"What should I do when a client asks me personal questions?" "How do my client's multiple problems fit together, and which ones should we focus on in treatment?" This engaging text--now revised and updated--has helped tens of thousands of students and novice cognitive-behavioral therapy (CBT) practitioners build skills and confidence for real-world clinical practice. Hands-on guidance is provided for developing strong therapeutic relationships and navigating each stage of treatment; vivid case material illustrates what CBT looks like in action. Aided by sample dialogues, questions to ask, and helpful checklists, readers learn how to conduct assessments, create strong case conceptualizations, deliver carefully planned interventions, comply with record-keeping requirements, and overcome frequently encountered challenges all along the way.
New to This Edition
*Chapter with advice on new CBT practitioners' most common anxieties.
*All-new case examples, now with a more complex extended case that runs throughout the book.
*Chapter on working with special populations (culturally diverse clients, children and families).
*Special attention to clinical and ethical implications of new technologies and social media.
*Updated throughout to reflect current research and the authors' ongoing clinical and teaching experience.
“This is a great read on how to apply CBT to different clients….It is very helpful in explaining the basics of CBT.”
—Doody's Review Service
“I have used this text in my graduate course on CBT and have found it to be a great resource for students on the journey to becoming competent clinicians. The third edition is overflowing with useful advice, enjoyable to read, and well suited for the novice clinician. The advice and narrative guidance is closely aligned with material I have been teaching for 30 years. Ledley, Marx and Heimberg include many realistic case examples that help the reader understand common clinical dilemmas.”
—James C. Overholser, PhD, ABPP, Department of Psychology, Case Western Reserve University
Table of Contents:
Prologue: Common Challenges for New Clinicians
1. The Process of Cognitive-Behavioral Therapy
2. Initial Interactions with Clients
3. The Process of Assessment
4. Conceptualizing the Case and Planning Treatment
5. The Bridge from Assessment to Treatment
6. The First Few Sessions of CBT: Goals and Challenges
7. The Course of CBT: Goals and Challenges
8. Terminating Therapy: Goals and Challenges
9. Doing CBT with Special Populations
10. The Process of Supervision: Goals and Challenges
11. Revisiting the Common Challenges
Appendix A. Recommended Readings in CBT
Appendix B. Further Reading on Special Topics in CBT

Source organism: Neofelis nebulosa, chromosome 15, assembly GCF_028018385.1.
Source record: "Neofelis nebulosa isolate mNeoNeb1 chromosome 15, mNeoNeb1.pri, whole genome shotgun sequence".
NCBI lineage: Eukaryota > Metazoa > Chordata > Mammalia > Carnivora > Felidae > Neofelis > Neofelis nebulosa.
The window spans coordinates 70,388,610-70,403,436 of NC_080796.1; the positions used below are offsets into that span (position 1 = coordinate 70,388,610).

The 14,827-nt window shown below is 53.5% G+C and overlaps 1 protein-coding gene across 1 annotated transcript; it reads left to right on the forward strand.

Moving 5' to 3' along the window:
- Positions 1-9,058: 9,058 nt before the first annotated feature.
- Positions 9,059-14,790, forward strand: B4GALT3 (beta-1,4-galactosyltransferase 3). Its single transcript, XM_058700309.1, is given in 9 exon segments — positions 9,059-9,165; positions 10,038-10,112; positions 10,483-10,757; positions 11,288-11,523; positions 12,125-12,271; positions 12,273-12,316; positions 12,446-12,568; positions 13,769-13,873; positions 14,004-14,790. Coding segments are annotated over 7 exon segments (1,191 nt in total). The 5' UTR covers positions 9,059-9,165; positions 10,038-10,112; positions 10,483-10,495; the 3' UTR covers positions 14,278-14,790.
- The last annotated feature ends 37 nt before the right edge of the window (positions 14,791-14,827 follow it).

Appendix C. Treatment Manuals and Client Workbooks
Appendix D. Useful Information for Cognitive-Behavioral Therapists
About the Authors:
Deborah Roth Ledley, PhD, is a psychologist in private practice in suburban Philadelphia. She spent several years on the faculty of the University of Pennsylvania’s Center for the Treatment and Study of Anxiety. Dr. Ledley’s research has focused on the nature and treatment of anxiety. She has published over 50 scientific papers and book chapters as well as several books, including Making Cognitive-Behavioral Therapy Work, Third Edition; Improving Outcomes and Preventing Relapse in Cognitive-Behavioral Therapy; Becoming a Calm Mom; and The Worry Workbook for Kids. She lectures widely on the treatment of childhood anxiety.
Brian P. Marx, PhD, is a staff psychologist at the National Center for Posttraumatic Stress Disorder (PTSD), Veterans Affairs Boston Healthcare System, and Professor of Psychiatry at Boston University School of Medicine. Dr. Marx has published numerous articles and book chapters on behavior therapy and assessment. His research interests include the assessment and treatment of PTSD, identifying risk factors for posttraumatic difficulties, and the association between PTSD and suicidal behaviors.
Richard G. Heimberg, PhD, is the Thaddeus L. Bolton Professor of Psychology and Director of the Adult Anxiety Clinic of Temple at Temple University. He is past president of the Association for Behavioral and Cognitive Therapies (ABCT) and the Society for a Science of Clinical Psychology (SSCP) and former editor of the journal Behavior Therapy. Well known for his efforts to develop and evaluate cognitive-behavioral treatments for social anxiety and other anxiety disorders, Dr. Heimberg has published several books and 450 articles and chapters. As an educator and mentor of clinical psychology doctoral students, he has received awards from ABCT, SSCP, the Society of Clinical Psychology, and the American Psychological Association of Graduate Students.